Intermediation as Rent Extraction

This paper develops a theory of asset intermediation as a pure rent extraction
activity. Agents meet bilaterally in a random fashion. Agents differ with respect to
their valuation of the asset's dividends and with respect to their ability to commit
to take-it-or-leave-it offers. In equilibrium, agents with commitment behave as
intermediaries, while agents without commitment behave as end users. Agents with
commitment intermediate the asset market only because they can extract more of
the gains from trade when reselling or repurchasing the asset. We study the extent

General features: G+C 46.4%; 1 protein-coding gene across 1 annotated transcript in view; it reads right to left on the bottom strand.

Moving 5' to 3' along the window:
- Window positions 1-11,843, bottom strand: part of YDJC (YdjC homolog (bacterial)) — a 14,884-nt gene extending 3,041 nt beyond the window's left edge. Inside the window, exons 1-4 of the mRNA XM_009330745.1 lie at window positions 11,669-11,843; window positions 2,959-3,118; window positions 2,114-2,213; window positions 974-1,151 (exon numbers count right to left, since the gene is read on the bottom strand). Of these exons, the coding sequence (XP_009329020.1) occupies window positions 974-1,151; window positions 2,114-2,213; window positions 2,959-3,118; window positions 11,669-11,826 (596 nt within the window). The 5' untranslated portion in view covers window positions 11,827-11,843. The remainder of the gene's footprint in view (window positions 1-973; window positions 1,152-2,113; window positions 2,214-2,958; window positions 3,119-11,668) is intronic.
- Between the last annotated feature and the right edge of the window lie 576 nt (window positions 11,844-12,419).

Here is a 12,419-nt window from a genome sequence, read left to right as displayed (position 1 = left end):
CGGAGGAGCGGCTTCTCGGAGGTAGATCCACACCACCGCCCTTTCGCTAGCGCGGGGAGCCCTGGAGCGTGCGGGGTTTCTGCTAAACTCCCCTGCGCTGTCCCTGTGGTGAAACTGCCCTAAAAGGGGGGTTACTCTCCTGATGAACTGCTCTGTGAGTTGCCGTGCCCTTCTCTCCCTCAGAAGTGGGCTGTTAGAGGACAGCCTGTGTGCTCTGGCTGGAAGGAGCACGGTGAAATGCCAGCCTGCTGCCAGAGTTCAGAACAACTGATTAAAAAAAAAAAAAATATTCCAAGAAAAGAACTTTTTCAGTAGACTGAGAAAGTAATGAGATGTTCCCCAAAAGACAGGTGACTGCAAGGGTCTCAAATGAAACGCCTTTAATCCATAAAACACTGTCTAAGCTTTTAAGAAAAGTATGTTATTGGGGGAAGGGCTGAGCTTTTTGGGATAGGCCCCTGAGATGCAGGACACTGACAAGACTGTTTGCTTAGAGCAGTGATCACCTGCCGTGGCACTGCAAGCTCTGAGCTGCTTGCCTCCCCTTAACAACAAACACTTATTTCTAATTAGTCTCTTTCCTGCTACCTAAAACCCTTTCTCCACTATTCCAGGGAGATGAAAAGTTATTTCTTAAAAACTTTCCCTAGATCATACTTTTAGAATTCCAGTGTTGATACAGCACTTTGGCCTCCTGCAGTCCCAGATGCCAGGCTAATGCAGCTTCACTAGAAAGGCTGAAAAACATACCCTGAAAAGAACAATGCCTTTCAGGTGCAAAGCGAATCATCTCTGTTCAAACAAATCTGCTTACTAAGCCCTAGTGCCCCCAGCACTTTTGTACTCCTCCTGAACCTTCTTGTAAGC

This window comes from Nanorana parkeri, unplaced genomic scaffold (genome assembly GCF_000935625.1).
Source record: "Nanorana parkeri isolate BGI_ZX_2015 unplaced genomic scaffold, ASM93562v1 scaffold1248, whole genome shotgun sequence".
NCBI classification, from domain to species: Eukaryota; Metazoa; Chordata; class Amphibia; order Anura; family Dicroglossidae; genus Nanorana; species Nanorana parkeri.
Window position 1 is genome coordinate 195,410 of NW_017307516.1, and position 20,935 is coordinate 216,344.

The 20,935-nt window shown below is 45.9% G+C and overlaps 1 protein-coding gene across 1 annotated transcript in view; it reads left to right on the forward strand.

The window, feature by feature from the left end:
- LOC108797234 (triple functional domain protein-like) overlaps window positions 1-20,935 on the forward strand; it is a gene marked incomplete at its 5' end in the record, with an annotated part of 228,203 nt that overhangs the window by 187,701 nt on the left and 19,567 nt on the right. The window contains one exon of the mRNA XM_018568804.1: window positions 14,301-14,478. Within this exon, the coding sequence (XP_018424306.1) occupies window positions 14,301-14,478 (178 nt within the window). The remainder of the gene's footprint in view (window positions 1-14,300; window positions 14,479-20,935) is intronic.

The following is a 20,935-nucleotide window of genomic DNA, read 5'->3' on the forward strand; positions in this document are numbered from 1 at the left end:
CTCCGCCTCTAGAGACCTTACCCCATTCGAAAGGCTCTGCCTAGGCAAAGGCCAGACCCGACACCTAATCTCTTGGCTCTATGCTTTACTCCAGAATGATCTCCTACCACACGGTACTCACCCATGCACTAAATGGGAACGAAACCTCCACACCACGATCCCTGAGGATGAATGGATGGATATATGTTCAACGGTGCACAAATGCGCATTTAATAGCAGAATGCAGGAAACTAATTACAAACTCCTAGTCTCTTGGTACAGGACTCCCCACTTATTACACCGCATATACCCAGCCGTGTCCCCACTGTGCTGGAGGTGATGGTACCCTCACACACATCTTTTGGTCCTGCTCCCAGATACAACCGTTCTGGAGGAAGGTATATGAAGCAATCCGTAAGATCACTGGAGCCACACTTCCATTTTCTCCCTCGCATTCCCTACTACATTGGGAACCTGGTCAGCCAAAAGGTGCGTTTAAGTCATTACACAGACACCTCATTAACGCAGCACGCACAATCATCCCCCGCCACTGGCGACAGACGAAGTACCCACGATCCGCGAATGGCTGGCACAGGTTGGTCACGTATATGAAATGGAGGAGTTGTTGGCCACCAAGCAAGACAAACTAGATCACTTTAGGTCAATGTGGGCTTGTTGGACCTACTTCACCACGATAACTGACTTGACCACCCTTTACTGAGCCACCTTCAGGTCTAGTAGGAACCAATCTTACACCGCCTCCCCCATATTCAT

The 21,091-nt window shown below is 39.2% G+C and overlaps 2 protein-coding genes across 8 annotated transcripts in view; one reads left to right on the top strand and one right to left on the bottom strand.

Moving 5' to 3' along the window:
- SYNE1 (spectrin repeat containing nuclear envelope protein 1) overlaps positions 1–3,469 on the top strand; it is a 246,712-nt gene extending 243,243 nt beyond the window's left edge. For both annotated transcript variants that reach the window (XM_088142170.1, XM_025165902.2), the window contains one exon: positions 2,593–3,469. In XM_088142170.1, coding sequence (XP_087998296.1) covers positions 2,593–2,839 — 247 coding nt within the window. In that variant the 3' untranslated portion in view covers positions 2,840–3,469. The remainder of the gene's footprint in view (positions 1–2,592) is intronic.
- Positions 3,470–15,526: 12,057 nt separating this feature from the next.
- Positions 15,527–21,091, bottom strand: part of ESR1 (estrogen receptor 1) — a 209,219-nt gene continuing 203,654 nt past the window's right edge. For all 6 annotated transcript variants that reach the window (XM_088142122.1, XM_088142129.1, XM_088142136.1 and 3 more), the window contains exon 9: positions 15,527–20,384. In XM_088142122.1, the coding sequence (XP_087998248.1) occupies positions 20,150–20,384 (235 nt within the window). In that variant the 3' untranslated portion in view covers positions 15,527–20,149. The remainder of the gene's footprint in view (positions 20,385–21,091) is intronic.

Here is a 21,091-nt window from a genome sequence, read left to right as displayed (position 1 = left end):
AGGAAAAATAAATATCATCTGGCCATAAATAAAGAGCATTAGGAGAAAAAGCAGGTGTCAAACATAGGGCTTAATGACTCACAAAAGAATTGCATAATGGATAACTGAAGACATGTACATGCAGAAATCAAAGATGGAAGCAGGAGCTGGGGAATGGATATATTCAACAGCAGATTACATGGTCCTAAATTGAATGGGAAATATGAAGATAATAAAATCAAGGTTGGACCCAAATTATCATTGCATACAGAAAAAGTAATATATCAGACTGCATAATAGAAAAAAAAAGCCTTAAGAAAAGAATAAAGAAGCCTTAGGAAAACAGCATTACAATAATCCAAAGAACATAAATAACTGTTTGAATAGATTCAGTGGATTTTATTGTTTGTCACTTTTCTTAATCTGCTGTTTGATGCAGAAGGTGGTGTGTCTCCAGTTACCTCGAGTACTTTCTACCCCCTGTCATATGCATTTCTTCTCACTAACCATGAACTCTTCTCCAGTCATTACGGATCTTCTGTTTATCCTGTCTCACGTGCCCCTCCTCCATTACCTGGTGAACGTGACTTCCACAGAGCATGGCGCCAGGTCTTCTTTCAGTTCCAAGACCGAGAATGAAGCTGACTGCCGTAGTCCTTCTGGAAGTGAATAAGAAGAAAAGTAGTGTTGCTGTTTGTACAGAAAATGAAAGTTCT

of intermediation as a rent extraction activity by examining the agent's decision
to invest in a technology that gives them commitment. We find that multiple
equilibria may emerge, with different levels of intermediation and with lower welfare in equilibria with more intermediation. We find that a decline in trading frictions leads to more intermediation and typically lower welfare, and so does a decline in the opportunity cost of acquiring commitment. A transaction tax can restore efficiency.

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